It’s paid off, handsomely.
While Campus Reform’s reporters cannot be called journalists, its contributors make connections with conservative press outlets including Breitbart, The Daily Caller, The Washington Free Beacon, The Drudge Report and National Review. This means that student “reporting” for Campus Reform — which typically involves blasting a professor for critiquing U.S. governance, teaching about the history of inequality or supporting social justice movements — often spills beyond campus borders and receives national notice.
In addition, upon graduation, many students working as Campus Reform “reporters” are fast-tracked to jobs with conservative lawmakers, think tanks or media outlets. At least six Campus Reform alumni now work for Fox News; other alums have landed positions at the Wall Street Journal, The Daily Caller, The Washington Examiner, CNN, The Georgia Law Review and National Review.
Isaac Kamola, an associate professor of political science at Trinity College, has been studying Campus Reform since 2017 when the group went after his colleague, sociologist Johnny Eric Williams, for tweets condemning racist Republicans and white supremacists. As his outrage simmered, Kamola knew he had to act. By the start of 2020, he and his research assistant had organized “Campus Reform Early Responders” to monitor Campus Reform’s daily postings and notify faculty when they are targeted and offer practical advice about what to do.
“Typically, once a professor has been reported for saying something about America being built on a foundation of white supremacy, or about gender inequality or trans rights, it feeds into [Campus Reform’s] wheelhouse and there is a super concentrated attack for a short time, with a barrage of hate mail, the calling in of threats to the individual or institution, and calls to administrators demanding that the professor be fired or sanctioned,” Kamola says. “This often leaves a lot of collateral damage in its wake. If the administration reacts badly and does not support the professor’s academic freedom and free speech rights, it can spin out of control and leave both the institution and the individual who was attached to clean up the wreckage.”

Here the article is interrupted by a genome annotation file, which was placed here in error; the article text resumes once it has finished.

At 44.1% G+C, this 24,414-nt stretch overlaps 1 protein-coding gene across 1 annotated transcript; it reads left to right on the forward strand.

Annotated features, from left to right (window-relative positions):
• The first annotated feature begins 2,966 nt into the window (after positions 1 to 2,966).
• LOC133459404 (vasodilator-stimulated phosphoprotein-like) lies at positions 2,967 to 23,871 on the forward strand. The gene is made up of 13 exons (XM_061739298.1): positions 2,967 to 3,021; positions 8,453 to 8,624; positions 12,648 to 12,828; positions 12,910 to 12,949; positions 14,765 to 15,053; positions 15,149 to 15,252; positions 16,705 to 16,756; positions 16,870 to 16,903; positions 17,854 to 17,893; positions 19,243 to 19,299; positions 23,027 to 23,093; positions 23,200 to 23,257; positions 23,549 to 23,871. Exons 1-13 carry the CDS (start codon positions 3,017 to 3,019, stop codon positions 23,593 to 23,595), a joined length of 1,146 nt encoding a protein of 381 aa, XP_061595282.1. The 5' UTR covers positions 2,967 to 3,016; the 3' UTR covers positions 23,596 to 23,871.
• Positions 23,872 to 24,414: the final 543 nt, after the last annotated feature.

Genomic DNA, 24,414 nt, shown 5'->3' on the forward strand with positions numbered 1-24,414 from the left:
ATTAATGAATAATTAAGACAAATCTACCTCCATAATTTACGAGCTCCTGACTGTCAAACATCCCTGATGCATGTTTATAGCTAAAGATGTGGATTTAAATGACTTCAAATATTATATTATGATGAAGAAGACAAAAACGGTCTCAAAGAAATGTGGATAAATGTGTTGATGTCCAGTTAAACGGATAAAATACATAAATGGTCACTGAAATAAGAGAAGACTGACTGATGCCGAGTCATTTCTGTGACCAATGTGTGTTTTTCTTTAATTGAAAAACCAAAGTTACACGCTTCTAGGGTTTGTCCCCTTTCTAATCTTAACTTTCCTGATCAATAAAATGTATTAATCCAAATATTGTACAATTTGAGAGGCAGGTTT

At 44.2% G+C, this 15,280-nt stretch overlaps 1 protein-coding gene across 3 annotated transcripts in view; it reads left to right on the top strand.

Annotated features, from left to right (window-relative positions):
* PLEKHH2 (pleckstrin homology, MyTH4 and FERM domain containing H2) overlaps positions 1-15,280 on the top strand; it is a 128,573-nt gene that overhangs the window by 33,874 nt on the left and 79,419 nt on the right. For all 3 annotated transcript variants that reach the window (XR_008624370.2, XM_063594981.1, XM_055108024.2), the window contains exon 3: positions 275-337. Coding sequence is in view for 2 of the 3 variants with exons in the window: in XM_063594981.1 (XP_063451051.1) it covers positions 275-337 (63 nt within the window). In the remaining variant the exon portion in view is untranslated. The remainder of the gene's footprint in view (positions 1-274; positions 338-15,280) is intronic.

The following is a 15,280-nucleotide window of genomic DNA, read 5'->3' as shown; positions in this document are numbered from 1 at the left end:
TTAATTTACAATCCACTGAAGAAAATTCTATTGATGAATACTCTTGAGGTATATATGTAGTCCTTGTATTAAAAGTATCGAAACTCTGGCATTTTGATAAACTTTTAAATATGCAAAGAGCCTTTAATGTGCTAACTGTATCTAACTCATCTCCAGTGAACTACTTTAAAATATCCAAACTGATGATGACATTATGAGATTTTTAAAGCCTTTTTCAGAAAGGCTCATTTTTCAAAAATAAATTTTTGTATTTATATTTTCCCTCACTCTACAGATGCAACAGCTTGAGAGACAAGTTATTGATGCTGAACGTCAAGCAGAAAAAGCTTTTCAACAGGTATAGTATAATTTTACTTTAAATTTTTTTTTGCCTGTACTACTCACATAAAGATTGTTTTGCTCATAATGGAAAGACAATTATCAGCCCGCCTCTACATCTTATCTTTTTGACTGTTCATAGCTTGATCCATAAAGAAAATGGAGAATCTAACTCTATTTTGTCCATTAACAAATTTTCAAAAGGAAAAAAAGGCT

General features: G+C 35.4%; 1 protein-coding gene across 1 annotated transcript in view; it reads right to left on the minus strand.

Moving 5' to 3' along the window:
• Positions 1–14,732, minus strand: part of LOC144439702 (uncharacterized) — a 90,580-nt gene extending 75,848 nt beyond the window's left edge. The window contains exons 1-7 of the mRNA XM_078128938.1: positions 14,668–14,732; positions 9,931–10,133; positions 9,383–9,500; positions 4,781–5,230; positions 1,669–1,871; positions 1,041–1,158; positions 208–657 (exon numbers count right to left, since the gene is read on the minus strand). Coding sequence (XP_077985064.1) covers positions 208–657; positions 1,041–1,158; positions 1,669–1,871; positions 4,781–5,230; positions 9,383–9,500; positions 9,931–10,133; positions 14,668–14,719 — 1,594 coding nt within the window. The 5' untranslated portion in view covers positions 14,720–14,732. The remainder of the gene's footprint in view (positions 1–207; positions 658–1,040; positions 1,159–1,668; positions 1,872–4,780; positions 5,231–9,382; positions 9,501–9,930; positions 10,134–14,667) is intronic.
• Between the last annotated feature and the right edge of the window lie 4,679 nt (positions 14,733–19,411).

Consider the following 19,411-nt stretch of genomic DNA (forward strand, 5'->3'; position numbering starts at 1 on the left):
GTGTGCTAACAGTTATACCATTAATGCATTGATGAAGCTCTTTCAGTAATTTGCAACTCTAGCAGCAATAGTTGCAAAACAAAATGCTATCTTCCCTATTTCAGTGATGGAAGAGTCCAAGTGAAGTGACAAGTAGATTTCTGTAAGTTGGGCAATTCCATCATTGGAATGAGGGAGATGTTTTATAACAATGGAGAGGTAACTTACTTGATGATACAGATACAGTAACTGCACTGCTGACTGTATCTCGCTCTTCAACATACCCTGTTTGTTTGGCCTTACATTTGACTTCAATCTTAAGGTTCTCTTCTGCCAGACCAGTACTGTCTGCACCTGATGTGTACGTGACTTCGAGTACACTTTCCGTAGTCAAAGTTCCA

It also leaves those who’ve been called out to confront Campus Reform’s deceptive tactics and narrative of victimization.
“This is not journalism. It’s pure, manufactured outrage,” Kamola says. “They come out and accuse people critical of racism of being ‘un-American,’ get donors to fund beachhead institutes on campus, and take comments out of context to generate ‘Can you believe they said that?’ fury, with no attempt to understand context or the arguments being voiced.”